Ohio court allows payday loans

  • Ohio Supreme Court allows payday loans to operate under state mortgage laws
  • Judge Pfeifer asks if lobbyists are smarter than lawmakers

An Ohio Supreme Court ruling allowing payday lenders to operate under mortgage laws has outraged consumer protection advocates, who say the ruling fosters a cycle of debt for local residents. neediest of the state.

Wednesday’s unanimous decision allows payday lenders to operate under the Mortgages Act instead of the new Short-Term Lenders Act, which was enacted in 2008 to limit payday lending. This law, when challenged by payday lenders, was upheld by voters and capped the annual percentage rate on payday loans at 28%.

Interest rates on payday loans were notoriously high – often climbing well over 300%.

The Supreme Court wrote that due to the “ambiguous language” of old mortgage laws, short-term, high-interest loans are legal, rendering the 2008 law moot.

Judge Paul Pfeifer acknowledged that “something in the case does not seem right”. After the 2008 law was passed, he wrote, “A funny thing happened: nothing. It was as if the (short-term money lenders law) did not exist. Not a single lender in Ohio is subject to the law. How is it possible ? How can the General Assembly set out to regulate a controversial industry and achieve absolutely nothing? Were lobbyists smarter than legislators?

Bill Faith, executive director of the Coalition on Homelessness and Housing in Ohio, doesn’t think so. He disagreed with the ruling, saying it allowed a heavy industry of lobbyists to exploit laws that were never meant to apply to their types of loans.

“They don’t do mortgages or installment loans or consumer loans,” Faith said. “It’s a lump sum loan, and two weeks later you have to pay it all back in one go with all the interest, all the fees.”

Faith said the loans hurt the most needy people in the state.

“Anyone who doesn’t have $500 today won’t have another $500 plus expenses in two weeks,” he said. “Once in a while there is an exception, but it’s rare.”

Patrick Crowley, director of the Ohio Consumer Lenders Association, said its members comply with all state laws and regulations.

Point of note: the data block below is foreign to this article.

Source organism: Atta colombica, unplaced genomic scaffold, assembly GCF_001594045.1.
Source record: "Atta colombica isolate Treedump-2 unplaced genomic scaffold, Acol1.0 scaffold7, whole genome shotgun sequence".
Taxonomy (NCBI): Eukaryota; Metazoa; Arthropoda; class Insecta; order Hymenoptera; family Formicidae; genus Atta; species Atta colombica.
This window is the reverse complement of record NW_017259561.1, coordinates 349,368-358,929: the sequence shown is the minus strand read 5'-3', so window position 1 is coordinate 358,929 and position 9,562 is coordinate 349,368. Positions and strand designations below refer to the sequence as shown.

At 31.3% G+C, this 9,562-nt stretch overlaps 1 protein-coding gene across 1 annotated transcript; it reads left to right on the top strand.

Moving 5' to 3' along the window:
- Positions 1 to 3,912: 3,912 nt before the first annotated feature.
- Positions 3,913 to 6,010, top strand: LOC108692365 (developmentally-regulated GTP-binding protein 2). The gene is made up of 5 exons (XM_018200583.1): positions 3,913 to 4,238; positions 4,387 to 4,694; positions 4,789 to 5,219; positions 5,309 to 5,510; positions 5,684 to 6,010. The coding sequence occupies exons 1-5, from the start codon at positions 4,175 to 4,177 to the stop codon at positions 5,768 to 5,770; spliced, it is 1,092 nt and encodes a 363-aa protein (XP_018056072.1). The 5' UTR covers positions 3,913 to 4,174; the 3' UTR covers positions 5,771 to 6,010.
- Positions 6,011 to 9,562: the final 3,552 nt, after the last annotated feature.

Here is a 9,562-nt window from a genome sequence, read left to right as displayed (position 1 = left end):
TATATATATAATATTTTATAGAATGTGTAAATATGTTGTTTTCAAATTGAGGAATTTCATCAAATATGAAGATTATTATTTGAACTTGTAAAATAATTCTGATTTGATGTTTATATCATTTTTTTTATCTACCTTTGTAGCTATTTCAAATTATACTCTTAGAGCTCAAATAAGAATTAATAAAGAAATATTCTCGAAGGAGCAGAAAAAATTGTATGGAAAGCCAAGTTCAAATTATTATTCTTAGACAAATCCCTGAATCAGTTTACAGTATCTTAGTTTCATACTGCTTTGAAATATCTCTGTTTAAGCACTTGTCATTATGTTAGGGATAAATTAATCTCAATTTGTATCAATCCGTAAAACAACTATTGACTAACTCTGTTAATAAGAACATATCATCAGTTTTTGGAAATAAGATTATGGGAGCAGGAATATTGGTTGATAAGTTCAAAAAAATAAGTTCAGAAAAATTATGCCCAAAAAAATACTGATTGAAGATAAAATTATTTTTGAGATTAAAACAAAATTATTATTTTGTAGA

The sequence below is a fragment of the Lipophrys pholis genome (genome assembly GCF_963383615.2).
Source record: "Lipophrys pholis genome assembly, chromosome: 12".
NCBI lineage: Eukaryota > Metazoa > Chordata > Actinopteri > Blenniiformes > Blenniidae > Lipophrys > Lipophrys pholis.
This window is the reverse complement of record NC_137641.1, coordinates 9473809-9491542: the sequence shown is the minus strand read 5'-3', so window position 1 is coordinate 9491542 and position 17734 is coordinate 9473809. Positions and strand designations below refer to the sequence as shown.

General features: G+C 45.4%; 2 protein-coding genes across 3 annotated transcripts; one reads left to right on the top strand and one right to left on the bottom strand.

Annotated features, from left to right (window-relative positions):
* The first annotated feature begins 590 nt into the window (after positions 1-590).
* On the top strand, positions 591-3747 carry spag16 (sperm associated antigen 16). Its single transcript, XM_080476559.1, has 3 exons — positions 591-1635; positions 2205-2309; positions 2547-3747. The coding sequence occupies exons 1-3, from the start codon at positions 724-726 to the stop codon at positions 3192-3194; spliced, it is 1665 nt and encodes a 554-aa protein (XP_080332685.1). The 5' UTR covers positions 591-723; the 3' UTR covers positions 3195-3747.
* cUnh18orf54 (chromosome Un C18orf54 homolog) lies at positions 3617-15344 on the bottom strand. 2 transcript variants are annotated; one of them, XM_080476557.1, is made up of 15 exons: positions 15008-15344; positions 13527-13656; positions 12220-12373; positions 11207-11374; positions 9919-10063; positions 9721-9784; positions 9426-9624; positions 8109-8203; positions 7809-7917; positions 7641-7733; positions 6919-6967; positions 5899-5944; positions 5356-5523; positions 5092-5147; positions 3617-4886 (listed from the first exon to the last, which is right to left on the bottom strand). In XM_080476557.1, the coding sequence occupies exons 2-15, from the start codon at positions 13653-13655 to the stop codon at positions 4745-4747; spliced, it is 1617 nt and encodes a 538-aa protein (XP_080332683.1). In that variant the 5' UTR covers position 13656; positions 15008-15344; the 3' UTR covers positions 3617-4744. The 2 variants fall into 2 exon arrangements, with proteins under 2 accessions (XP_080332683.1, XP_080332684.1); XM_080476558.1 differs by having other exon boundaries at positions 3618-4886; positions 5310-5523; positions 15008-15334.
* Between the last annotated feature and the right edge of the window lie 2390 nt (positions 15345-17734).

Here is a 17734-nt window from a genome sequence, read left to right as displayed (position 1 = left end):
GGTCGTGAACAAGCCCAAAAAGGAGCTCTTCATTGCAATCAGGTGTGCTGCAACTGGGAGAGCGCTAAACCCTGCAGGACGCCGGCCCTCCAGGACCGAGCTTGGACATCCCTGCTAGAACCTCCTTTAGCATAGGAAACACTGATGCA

“This was clearly an isolated case with very unusual circumstances,” he said of the case that prompted the Supreme Court’s decision, which involved a $500 loan. over two weeks granted to a man from Elyria who charged more than 235% interest. Rodney Scott failed to repay the loan when due two weeks later, and Cashland sued him.

Consumer protection advocates condemned the decision.

“The Court is telling the Legislature that it did not do the job that it set out to do and that the voters overwhelmingly approved,” Linda Cook, senior attorney at the Ohio Poverty Law Center, said in a statement. a statement. “Ohio consumers will remain vulnerable to these predatory loans that trap cash-strapped consumers in a cycle of debt until the Ohio Legislature steps in or Congress takes national action. .”

Diane Standaert, senior legislative counsel for the Center for Responsible Lending, called Wednesday’s decision a “devastating blow to the people of Ohio” that will cost residents $209 million a year in fees.

Crowley said canceling payday loans would force Ohioans to turn to unregulated internet loans that are more expensive, put borrowers’ private information at risk and are “often made by rogue offshore lenders.” “.

“The market has spoken loud and clear on this issue. Ohio residents want and need access to consumer loans,” he said. “Customers visit our stores because they have determined that consumer loans are a viable, less expensive alternative to bad checks, late fees or pawnbrokers.”

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